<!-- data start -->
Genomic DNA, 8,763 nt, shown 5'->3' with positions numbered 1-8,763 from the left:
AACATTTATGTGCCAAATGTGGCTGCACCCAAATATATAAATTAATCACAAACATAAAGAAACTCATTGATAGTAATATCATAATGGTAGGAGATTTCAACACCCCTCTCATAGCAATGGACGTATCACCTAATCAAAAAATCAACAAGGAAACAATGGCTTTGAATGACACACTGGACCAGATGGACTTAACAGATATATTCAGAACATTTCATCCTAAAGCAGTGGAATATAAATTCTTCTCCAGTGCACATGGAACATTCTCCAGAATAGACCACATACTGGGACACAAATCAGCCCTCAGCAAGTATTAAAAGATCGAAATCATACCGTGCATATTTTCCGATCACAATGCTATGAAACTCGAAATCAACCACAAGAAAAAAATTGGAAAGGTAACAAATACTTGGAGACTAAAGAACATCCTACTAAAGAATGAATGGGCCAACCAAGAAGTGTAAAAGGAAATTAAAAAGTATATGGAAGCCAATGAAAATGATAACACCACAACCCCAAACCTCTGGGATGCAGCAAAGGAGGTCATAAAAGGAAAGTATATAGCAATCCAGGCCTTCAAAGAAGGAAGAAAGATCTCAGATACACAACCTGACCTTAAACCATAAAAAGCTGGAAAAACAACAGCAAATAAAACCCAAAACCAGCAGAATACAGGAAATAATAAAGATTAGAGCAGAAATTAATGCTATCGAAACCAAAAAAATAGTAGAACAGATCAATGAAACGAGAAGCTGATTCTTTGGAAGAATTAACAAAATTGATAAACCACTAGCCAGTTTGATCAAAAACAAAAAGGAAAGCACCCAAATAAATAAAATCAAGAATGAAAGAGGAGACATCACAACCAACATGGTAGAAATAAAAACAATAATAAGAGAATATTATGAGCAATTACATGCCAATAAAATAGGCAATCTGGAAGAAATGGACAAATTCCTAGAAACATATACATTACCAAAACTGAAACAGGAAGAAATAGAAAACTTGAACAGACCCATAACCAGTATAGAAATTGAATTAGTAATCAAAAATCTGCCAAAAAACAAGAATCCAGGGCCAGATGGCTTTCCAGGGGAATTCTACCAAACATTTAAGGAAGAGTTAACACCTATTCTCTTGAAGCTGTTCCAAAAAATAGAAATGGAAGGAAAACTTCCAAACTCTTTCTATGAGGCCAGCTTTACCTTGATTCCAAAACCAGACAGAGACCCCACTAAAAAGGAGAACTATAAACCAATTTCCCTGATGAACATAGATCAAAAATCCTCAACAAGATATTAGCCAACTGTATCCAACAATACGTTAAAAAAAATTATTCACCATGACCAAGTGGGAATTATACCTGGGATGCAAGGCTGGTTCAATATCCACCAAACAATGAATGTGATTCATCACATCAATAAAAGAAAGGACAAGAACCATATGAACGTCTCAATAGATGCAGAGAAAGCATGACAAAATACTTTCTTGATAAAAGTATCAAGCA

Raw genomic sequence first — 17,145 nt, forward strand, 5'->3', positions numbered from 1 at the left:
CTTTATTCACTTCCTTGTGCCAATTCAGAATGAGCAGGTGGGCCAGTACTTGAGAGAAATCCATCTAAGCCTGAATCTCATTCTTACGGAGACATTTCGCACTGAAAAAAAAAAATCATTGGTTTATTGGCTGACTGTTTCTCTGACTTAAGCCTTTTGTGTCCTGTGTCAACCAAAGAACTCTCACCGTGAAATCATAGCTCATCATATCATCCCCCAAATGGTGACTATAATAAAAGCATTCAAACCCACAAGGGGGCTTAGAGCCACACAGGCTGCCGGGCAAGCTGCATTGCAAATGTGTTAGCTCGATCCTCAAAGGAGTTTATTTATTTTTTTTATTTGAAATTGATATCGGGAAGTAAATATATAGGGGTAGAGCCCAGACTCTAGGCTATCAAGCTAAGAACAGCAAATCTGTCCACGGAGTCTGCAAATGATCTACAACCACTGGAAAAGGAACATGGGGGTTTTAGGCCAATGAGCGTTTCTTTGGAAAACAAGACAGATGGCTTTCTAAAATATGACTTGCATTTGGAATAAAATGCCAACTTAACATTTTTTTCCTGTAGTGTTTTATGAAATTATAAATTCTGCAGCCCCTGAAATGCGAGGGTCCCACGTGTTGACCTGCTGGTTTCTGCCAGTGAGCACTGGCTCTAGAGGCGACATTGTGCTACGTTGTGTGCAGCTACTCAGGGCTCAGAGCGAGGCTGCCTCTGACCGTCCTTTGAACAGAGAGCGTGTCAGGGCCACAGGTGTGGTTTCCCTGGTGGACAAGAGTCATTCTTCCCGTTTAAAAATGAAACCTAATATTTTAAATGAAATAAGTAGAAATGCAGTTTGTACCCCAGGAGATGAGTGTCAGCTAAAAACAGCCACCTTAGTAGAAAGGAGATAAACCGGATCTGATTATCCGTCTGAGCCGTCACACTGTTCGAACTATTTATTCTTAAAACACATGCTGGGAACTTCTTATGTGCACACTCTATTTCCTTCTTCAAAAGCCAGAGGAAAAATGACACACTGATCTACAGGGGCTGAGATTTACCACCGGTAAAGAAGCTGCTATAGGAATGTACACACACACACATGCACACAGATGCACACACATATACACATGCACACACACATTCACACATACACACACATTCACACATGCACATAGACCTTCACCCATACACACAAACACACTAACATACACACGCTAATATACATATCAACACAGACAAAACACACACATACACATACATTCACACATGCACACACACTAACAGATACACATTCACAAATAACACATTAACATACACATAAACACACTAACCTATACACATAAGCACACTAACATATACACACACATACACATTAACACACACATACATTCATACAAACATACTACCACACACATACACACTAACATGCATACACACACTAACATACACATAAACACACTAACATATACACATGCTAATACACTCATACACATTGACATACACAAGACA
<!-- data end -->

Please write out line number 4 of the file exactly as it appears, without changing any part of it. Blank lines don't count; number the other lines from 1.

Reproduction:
CTTTATTCACTTCCTTGTGCCAATTCAGAATGAGCAGGTGGGCCAGTACTTGAGAGAAATCCATCTAAGCCTGAATCTCATTCTTACGGAGACATTTCGCACTGAAAAAAAAAAATCATTGGTTTATTGGCTGACTGTTTCTCTGACTTAAGCCTTTTGTGTCCTGTGTCAACCAAAGAACTCTCACCGTGAAATCATAGCTCATCATATCATCCCCCAAATGGTGACTATAATAAAAGCATTCAAACCCACAAGGGGGCTTAGAGCCACACAGGCTGCCGGGCAAGCTGCATTGCAAATGTGTTAGCTCGATCCTCAAAGGAGTTTATTTATTTTTTTTATTTGAAATTGATATCGGGAAGTAAATATATAGGGGTAGAGCCCAGACTCTAGGCTATCAAGCTAAGAACAGCAAATCTGTCCACGGAGTCTGCAAATGATCTACAACCACTGGAAAAGGAACATGGGGGTTTTAGGCCAATGAGCGTTTCTTTGGAAAACAAGACAGATGGCTTTCTAAAATATGACTTGCATTTGGAATAAAATGCCAACTTAACATTTTTTTCCTGTAGTGTTTTATGAAATTATAAATTCTGCAGCCCCTGAAATGCGAGGGTCCCACGTGTTGACCTGCTGGTTTCTGCCAGTGAGCACTGGCTCTAGAGGCGACATTGTGCTACGTTGTGTGCAGCTACTCAGGGCTCAGAGCGAGGCTGCCTCTGACCGTCCTTTGAACAGAGAGCGTGTCAGGGCCACAGGTGTGGTTTCCCTGGTGGACAAGAGTCATTCTTCCCGTTTAAAAATGAAACCTAATATTTTAAATGAAATAAGTAGAAATGCAGTTTGTACCCCAGGAGATGAGTGTCAGCTAAAAACAGCCACCTTAGTAGAAAGGAGATAAACCGGATCTGATTATCCGTCTGAGCCGTCACACTGTTCGAACTATTTATTCTTAAAACACATGCTGGGAACTTCTTATGTGCACACTCTATTTCCTTCTTCAAAAGCCAGAGGAAAAATGACACACTGATCTACAGGGGCTGAGATTTACCACCGGTAAAGAAGCTGCTATAGGAATGTACACACACACACATGCACACAGATGCACACACATATACACATGCACACACACATTCACACATACACACACATTCACACATGCACATAGACCTTCACCCATACACACAAACACACTAACATACACACGCTAATATACATATCAACACAGACAAAACACACACATACACATACATTCACACATGCACACACACTAACAGATACACATTCACAAATAACACATTAACATACACATAAACACACTAACCTATACACATAAGCACACTAACATATACACACACATACACATTAACACACACATACATTCATACAAACATACTACCACACACATACACACTAACATGCATACACACACTAACATACACATAAACACACTAACATATACACATGCTAATACACTCATACACATTGACATACACAAGACA